Listen to this: ABBA’s latest release ‘Just A Notion’ teases their upcoming album
Read about this week’s most notable singles by Gracie Abrams, Mastodon and more.
October 28, 2021
ABBA is back with a new song ahead of their album release next week. If you somehow haven’t heard about the band’s return, we’re pleased to inform you that “Voyage” comes out on Nov. 5. The group will be playing shows in London next year, performing as holograms. Yeah, we’re confused too. Aside from the Swedish group’s latest work, this week we also review new songs that span indie pop, indie rock and heavy metal. It’s midterms season, so maybe it’s the perfect time to relive your middle school emo phase. Read on for more.
“Just A Notion” by ABBA
Holden Lay, Staff Writer
I wouldn’t call myself an ABBA fan. I admittedly don’t know a whole lot about the band. But what I do know is that “Just A Notion” is one of this year’s bangers. The song sounds like a funky polka jam and it’s absolutely irresistible. There may be implicit fears surrounding the ABBA reunion — that it’s a cash grab, that it’ll sound dated, that their hearts won’t be in it — but “Just A Notion” washes all those fears away. As the lead single from the group’s upcoming album — their first since 1981 — this track is a shift to a more 21st century sound. It fits well alongside their classic catalog, while still taking an exciting, new sonic direction. ABBA’s familiar, squeaky-clean harmonies are coupled with a piano straight out of a wild west saloon, rockabilly horns and a crunchy guitar. This stellar instrumentation makes “Just A Notion” a superbly executed and upbeat pastiche of their many influences, held together by sleek, modern production that features a wall-of-sound ethos. It’s a beautiful song, and even the most devout ABBA fans might be surprised by the energy behind this reunion effort 40 years in the making. You’d be forgiven for being skeptical of the legendary group ABBA, but you’d be wrong in doing so.
“Rockland” by Gracie Abrams
Candace Patrick, Staff Writer
Gracie Abrams released “Rockland” on Oct. 22. Her second single this month, “Rockland” is a melancholic reflection on a destroyed relationship and the love that could have been. The song was co-written and produced by Aaron Dessner of The National, who is known for his work on Taylor Swift’s albums “folklore” and “evermore.” Evoking those two Swift albums, “Rockland” features a plucky folk guitar melody. Nevertheless, the song retains Abrams’ typical sound, with her airy “heys” at the beginning of each verse showcasing her signature breathy and whispery vocals. The soft, pulsating percussion and Abrams’ rising and falling vocal line in the background emulate an irregular heartbeat and concentrated breathing. This production supports the lyrics in the bridge, where Abrams laments the emotionally taxing relationship, singing, “I see you every night in my sleep / Anticipating every bad dream / Like falling with a knife, you cut deep.” The serene delicacy of “Rockland” reinforces the fact that Abrams is an exciting emerging artist to look out for.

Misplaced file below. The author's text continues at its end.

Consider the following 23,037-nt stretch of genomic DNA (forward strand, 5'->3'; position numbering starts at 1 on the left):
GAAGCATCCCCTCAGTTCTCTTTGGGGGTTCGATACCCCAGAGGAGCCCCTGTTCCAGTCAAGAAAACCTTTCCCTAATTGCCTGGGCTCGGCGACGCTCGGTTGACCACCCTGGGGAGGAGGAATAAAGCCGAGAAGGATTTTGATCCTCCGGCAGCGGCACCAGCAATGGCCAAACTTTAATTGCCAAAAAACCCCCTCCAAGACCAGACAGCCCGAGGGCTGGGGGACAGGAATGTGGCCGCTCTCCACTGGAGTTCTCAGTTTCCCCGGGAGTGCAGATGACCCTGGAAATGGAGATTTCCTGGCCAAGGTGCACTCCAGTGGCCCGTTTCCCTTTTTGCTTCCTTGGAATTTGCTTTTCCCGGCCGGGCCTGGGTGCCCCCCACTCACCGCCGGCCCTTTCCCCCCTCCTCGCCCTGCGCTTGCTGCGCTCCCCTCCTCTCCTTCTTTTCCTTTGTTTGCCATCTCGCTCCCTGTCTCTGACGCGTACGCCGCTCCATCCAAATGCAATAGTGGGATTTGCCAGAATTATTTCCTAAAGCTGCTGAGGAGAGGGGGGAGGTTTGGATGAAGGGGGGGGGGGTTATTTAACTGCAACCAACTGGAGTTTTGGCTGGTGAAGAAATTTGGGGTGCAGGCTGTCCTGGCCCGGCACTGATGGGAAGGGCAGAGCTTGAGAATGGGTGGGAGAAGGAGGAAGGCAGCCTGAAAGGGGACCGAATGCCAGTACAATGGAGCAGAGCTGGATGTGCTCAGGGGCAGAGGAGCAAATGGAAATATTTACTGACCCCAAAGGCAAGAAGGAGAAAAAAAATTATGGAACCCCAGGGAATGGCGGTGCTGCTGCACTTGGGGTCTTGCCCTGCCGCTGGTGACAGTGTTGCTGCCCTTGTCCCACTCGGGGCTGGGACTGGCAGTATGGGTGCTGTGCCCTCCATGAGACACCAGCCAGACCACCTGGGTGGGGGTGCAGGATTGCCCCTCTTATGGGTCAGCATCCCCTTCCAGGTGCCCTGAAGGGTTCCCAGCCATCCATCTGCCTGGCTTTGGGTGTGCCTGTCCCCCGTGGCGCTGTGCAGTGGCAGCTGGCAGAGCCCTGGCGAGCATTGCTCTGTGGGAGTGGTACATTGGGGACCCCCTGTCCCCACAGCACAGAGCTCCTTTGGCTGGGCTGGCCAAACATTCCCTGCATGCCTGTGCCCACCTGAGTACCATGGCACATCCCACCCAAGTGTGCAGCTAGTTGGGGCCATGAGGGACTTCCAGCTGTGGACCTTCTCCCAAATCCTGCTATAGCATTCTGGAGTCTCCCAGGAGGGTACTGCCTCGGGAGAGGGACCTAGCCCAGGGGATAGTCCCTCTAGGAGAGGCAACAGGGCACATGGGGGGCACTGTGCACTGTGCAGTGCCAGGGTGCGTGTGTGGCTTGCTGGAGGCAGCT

“Sickle and Peace” by Mastodon
Jack Solomon, Contributing Writer
“Sickle and Peace,” the third single off of Mastodon’s upcoming eighth studio album, “Hushed and Grim,” lives up to the album’s title. A high-pitched voice sings the chorus hook before leading into a measured and driving groove, with a harmonized guitar riff punctuating the jolting rhythm. After a couple of tense verses, the band drops the “Hushed” and goes all in on the “Grim,” with a pummeling chorus of “Death comes and brings with him sickle and peace.” All the trademarks of Mastodon’s sound are on display here, including an excellent guitar solo from Brent Hinds backed by eerie arpeggios and a grand, sweeping outro jam. It’s another great track from a band that has rarely missed across their 20-year career.
“Bound” by Wet with Blood Orange
Sebastian Zufelt, Staff Writer
“Bound” is the latest single off of Wet’s new album “Letter Blue.” Featuring the alternative indie artist Blood Orange, the song is a relaxed R&B-pop tune. In the song’s first minute, Wet establishes the haunting atmosphere of the track through a slow, chilling chord progression played on a Wurlitzer keyboard. A hi-hat-driven trap beat cuts through before we hear Blood Orange’s laid-back, muted vocals set up the verses. Both verses are sung by Wet’s frontwoman, Kelly Zutrau, as she reckons with the idea of being bound to someone, while Blood Orange occasionally chirps in with supportive “whats” and “yeahs.” In the chorus, Zutrau expresses her disappointment and frustration, singing “And I’m screaming in the palm of my hands / Waiting for a love that never could land,” as a wistful acoustic guitar joins in. The outro may be bare-bones — only consisting of drums, Wurlitzer, acoustic guitar and a synth melody — but it still has the same sinister feeling as the rest of the track. The synth is largely responsible for that feeling, as it sounds like wind rushing through an empty house. Zutrau ends the song with “What seems worse? / Trying not to care.” She may have grown too attached, but at least she cared.
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